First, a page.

So how can the internet be used to make humanity “accountable” again now that we lost that small tribe intimacy? That answer lies in the fact that now that we’ve made a basic nervous system, we’re in the process of giving the net “eyes” and “ears.” How? Certainly not deliberately, but I’d be willing to bet that if you don’t own a smart phone now, you are planning to get one, no? Even if you are not, I recommend getting used to the idea of owning one eventually, because having one will be your key to entering the world of mobile VR. Within the next ten years, we are going to not only increase the abilities of smartphones far beyond what your current desktop can do, but we will integrate them with either wraparound “virtual lenses” made of lightweight plastic that have cameras, lidars, and displays built in (via printed electronics) or we will be wearing contacts or have implants that do the same thing. In essence, we will give the internet OUR EYES and OUR EARS, so that it sees what we see, all so that we can create and interact with augmented reality and virtual worlds.
For a bit more in depth look at that, I recommend reading some of my articles on H+ magazine, particularly the 3 part essay “Virtualization” (links at the end of the article) but understand this, we will shift to living a life “on camera” not because of “Big Brother” but because we have no other choice but to do so to make VR work, and with the advantages VR and AR will give us, we’ll be no more likely to reject them than we have smartphones.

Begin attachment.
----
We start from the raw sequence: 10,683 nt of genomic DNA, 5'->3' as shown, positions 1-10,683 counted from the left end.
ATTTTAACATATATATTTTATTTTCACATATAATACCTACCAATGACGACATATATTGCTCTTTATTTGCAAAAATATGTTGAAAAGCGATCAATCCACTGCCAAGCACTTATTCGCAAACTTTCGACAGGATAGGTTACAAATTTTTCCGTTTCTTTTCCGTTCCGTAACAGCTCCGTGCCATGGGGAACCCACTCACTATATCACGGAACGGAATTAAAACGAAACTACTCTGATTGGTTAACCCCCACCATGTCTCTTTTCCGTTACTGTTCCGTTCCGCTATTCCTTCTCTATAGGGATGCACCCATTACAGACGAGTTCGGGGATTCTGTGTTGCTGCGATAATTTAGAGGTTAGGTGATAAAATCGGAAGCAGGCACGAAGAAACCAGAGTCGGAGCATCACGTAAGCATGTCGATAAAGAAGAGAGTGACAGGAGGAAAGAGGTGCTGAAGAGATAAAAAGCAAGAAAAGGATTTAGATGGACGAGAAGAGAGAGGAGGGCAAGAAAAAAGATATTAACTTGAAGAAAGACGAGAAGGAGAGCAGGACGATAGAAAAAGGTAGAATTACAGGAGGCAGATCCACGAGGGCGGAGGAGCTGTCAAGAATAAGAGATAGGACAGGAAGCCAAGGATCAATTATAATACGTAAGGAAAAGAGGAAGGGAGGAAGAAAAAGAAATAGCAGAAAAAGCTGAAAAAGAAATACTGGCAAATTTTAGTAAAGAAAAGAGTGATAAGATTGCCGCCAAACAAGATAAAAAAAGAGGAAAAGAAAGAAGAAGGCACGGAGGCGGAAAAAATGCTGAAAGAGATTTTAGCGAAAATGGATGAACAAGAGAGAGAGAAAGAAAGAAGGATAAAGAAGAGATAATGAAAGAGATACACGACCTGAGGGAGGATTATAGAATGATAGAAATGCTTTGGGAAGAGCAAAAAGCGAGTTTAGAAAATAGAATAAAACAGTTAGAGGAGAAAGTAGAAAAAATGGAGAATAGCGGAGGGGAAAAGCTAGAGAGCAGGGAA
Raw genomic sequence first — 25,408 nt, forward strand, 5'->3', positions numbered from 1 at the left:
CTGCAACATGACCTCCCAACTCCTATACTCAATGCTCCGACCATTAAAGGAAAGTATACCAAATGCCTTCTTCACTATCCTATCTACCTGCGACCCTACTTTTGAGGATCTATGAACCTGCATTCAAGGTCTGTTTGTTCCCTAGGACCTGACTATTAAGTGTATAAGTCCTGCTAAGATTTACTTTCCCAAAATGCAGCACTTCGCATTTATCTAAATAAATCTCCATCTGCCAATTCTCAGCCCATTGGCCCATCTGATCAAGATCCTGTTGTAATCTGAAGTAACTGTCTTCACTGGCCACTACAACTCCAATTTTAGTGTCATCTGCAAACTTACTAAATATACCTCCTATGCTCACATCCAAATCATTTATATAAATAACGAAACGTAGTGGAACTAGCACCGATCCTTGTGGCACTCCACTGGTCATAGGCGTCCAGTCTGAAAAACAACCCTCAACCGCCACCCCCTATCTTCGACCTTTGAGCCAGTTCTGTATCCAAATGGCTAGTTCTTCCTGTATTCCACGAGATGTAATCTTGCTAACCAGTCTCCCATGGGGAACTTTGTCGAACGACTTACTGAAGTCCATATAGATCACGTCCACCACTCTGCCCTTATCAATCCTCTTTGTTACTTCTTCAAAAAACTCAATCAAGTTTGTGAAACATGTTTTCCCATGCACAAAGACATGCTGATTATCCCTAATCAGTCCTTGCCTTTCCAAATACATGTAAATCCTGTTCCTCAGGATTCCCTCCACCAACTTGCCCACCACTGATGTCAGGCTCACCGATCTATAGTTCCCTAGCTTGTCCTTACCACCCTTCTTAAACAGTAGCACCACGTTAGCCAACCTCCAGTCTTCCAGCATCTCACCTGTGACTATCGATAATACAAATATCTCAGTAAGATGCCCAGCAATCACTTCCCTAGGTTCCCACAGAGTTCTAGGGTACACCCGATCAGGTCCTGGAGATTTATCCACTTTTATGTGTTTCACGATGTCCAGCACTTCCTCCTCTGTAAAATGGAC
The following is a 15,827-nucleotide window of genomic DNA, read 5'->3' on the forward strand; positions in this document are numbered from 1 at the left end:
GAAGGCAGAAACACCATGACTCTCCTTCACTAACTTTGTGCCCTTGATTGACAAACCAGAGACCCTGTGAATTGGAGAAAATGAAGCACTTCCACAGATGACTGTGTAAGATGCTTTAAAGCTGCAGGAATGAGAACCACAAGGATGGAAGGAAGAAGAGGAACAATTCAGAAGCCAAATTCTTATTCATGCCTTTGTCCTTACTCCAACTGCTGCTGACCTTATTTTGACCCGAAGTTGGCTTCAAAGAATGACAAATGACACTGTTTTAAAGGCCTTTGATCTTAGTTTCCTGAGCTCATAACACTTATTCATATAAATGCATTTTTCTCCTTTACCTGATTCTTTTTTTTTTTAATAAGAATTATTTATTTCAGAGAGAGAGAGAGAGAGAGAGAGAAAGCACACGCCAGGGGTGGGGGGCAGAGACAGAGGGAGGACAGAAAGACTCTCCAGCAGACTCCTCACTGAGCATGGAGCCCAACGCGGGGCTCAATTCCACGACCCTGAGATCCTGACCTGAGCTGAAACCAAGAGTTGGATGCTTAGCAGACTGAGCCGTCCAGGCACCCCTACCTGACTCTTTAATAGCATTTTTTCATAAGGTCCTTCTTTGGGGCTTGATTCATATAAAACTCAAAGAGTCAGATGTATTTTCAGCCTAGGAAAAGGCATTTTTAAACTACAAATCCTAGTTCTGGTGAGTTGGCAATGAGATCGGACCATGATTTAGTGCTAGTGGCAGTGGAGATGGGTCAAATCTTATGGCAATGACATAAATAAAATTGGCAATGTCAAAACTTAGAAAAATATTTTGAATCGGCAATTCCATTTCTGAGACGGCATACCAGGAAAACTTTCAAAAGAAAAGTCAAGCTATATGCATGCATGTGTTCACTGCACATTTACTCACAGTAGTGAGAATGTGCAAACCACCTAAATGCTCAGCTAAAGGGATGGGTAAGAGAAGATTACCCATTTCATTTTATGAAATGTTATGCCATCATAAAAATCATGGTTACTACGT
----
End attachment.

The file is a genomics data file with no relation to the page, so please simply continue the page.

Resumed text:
So what does “life on camera” mean? It means that we will be recorded, our actions outside of our homes available to anyone who wishes to look. And, it will indeed be used for “surveillance” and attempts by tyrants to control the masses. But the more cameras that exist, and the greater the ability to become aware of the actions of others, the less ability that “Big Brother” has to escape being “On Camera” himself. The “Spy” can only spy in secret. If the spy is himself being spied upon, it pretty much negates the purpose.
Sure, tyrants will seek to use universal surveillance to tyrannize. But with the improved ability to spy comes the improved ability to be spied upon. Governments and “elites” will love the opportunity to spy on everyone, including each other. We’re about to enter the age of the “Surveillance Arms Race” as new and better ways to spy on one another are created, defended against, and then innovated. The elites will be spying on the governments, the governments will be spying on the elites and each other, and as each and every spy technology becomes “obsolete”, it will filter down into the hands of the masses who will be using it to spy on the governments, the elites, and of course, each other.
Get over your notions of privacy. There is nothing you can do to prevent this. By the time the Surveillance wars are over, there will be no-one and no-place on earth that is not observed, recorded, and available for access at any time. I’m sure we will pass laws to protect personal lifeblogs or “private” information, for all the good it will do, but in the end we’ll just accept it.
Why? Because when everyone, and I do mean everyone, is on camera, it will be impossible to escape accountability. If you break a law, it will be known. If you steal, it will be found out. And after a very short period of time, in a world in which crime is no longer possible, and in which no CEO can inflict misery on large masses of humanity without penalty and no politician can lie his country into a war on false pretenses, we’ll come to wonder how we ever managed to survive in a world in which people could not be held to account.
You don’t have to like this reality, and I’m quite well aware that it will terrify many of you, but that’s because you’re not thinking past the “horror of Big Brother” to the inevitable result that will follow those attempts to tyrannize, when tyranny is finally and forever laid to rest.
For recommended reading:
Virtualization: From Virtual to Reality Part 3 | H+ Magazine
Fly Your POV Around with Your Own Personal Quadcopter | H+ Magazine
The Truth Machine by James Halperin